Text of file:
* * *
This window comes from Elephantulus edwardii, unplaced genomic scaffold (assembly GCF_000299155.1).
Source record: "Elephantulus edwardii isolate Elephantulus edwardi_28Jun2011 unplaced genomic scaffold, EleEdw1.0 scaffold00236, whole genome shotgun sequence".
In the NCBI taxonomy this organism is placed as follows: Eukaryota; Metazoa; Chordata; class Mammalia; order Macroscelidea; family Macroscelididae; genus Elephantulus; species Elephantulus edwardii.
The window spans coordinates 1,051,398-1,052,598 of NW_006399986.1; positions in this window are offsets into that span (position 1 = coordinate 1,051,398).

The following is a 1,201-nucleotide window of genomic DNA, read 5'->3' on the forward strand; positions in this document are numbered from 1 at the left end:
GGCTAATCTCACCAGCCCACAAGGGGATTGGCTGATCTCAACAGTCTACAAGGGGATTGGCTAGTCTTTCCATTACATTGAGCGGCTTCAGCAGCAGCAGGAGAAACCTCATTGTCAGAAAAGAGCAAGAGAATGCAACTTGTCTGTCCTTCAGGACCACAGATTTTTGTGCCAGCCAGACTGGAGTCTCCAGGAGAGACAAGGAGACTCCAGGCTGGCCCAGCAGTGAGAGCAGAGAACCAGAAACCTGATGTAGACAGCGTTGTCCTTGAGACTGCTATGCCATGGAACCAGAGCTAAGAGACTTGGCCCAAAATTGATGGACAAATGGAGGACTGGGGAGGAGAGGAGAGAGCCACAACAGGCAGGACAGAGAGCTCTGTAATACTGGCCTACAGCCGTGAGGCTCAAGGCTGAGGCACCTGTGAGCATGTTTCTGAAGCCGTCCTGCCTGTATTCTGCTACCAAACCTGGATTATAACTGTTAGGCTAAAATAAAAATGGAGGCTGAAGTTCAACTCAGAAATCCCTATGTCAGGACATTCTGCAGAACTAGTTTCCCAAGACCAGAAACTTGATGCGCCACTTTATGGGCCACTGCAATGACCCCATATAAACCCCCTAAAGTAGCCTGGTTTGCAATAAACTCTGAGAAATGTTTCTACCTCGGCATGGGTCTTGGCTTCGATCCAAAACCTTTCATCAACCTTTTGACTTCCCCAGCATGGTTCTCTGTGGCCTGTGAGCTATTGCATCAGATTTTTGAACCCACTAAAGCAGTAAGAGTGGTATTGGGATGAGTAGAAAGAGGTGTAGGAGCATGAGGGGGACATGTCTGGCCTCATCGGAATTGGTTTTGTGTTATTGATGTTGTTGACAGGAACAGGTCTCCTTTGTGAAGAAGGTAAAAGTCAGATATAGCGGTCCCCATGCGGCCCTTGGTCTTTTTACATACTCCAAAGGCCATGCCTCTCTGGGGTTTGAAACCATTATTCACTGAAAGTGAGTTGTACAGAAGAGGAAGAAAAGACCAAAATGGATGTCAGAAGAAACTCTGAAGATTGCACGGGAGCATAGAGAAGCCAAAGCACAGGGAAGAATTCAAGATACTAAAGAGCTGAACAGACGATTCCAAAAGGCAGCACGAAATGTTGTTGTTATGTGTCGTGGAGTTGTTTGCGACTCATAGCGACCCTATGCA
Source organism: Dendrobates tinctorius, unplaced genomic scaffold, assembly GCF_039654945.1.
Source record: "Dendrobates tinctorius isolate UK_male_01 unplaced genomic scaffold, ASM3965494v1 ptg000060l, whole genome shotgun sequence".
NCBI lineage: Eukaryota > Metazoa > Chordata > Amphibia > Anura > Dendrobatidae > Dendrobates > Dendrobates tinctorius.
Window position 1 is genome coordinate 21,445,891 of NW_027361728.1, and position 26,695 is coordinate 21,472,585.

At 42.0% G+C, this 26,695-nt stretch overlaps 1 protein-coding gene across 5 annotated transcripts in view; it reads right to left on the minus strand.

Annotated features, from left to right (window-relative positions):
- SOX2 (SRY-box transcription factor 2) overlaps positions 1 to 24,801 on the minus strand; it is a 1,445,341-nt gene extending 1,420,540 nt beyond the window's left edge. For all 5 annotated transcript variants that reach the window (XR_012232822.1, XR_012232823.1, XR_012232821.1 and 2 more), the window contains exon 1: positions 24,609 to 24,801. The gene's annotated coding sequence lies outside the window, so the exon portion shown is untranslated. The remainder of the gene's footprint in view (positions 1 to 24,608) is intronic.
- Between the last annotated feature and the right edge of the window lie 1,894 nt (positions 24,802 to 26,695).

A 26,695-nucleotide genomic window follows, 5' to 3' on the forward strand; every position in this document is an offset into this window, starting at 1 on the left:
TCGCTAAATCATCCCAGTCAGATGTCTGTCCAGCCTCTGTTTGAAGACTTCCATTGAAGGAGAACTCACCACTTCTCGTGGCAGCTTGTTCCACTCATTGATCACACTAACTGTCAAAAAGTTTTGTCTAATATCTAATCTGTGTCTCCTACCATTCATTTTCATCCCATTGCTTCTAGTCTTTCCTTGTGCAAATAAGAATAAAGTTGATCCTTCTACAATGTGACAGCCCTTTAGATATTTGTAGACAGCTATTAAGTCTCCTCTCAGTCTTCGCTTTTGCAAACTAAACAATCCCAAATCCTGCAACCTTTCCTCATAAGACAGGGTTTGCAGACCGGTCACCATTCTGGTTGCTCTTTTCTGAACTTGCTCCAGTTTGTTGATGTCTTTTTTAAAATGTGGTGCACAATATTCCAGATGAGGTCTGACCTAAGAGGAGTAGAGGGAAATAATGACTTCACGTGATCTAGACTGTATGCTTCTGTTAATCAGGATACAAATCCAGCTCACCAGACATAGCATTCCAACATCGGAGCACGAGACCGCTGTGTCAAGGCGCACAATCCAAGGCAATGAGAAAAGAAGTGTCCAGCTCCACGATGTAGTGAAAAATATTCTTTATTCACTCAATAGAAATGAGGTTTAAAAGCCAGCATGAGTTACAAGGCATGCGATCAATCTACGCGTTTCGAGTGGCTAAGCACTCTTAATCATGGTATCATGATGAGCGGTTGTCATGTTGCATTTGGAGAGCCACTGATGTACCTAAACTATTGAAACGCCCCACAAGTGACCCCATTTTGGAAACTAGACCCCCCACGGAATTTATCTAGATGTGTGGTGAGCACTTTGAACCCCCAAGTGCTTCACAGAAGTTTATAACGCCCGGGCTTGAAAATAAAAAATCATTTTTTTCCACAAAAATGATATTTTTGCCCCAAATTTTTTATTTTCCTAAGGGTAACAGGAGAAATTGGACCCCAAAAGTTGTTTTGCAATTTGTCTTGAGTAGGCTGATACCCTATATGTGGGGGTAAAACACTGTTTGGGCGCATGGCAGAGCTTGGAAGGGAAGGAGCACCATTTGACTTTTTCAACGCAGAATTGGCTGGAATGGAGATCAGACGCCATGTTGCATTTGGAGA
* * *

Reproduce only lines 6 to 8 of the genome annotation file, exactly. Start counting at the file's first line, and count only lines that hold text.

GGCTAATCTCACCAGCCCACAAGGGGATTGGCTGATCTCAACAGTCTACAAGGGGATTGGCTAGTCTTTCCATTACATTGAGCGGCTTCAGCAGCAGCAGGAGAAACCTCATTGTCAGAAAAGAGCAAGAGAATGCAACTTGTCTGTCCTTCAGGACCACAGATTTTTGTGCCAGCCAGACTGGAGTCTCCAGGAGAGACAAGGAGACTCCAGGCTGGCCCAGCAGTGAGAGCAGAGAACCAGAAACCTGATGTAGACAGCGTTGTCCTTGAGACTGCTATGCCATGGAACCAGAGCTAAGAGACTTGGCCCAAAATTGATGGACAAATGGAGGACTGGGGAGGAGAGGAGAGAGCCACAACAGGCAGGACAGAGAGCTCTGTAATACTGGCCTACAGCCGTGAGGCTCAAGGCTGAGGCACCTGTGAGCATGTTTCTGAAGCCGTCCTGCCTGTATTCTGCTACCAAACCTGGATTATAACTGTTAGGCTAAAATAAAAATGGAGGCTGAAGTTCAACTCAGAAATCCCTATGTCAGGACATTCTGCAGAACTAGTTTCCCAAGACCAGAAACTTGATGCGCCACTTTATGGGCCACTGCAATGACCCCATATAAACCCCCTAAAGTAGCCTGGTTTGCAATAAACTCTGAGAAATGTTTCTACCTCGGCATGGGTCTTGGCTTCGATCCAAAACCTTTCATCAACCTTTTGACTTCCCCAGCATGGTTCTCTGTGGCCTGTGAGCTATTGCATCAGATTTTTGAACCCACTAAAGCAGTAAGAGTGGTATTGGGATGAGTAGAAAGAGGTGTAGGAGCATGAGGGGGACATGTCTGGCCTCATCGGAATTGGTTTTGTGTTATTGATGTTGTTGACAGGAACAGGTCTCCTTTGTGAAGAAGGTAAAAGTCAGATATAGCGGTCCCCATGCGGCCCTTGGTCTTTTTACATACTCCAAAGGCCATGCCTCTCTGGGGTTTGAAACCATTATTCACTGAAAGTGAGTTGTACAGAAGAGGAAGAAAAGACCAAAATGGATGTCAGAAGAAACTCTGAAGATTGCACGGGAGCATAGAGAAGCCAAAGCACAGGGAAGAATTCAAGATACTAAAGAGCTGAACAGACGATTCCAAAAGGCAGCACGAAATGTTGTTGTTATGTGTCGTGGAGTTGTTTGCGACTCATAGCGACCCTATGCA
Source organism: Dendrobates tinctorius, unplaced genomic scaffold, assembly GCF_039654945.1.
Source record: "Dendrobates tinctorius isolate UK_male_01 unplaced genomic scaffold, ASM3965494v1 ptg000060l, whole genome shotgun sequence".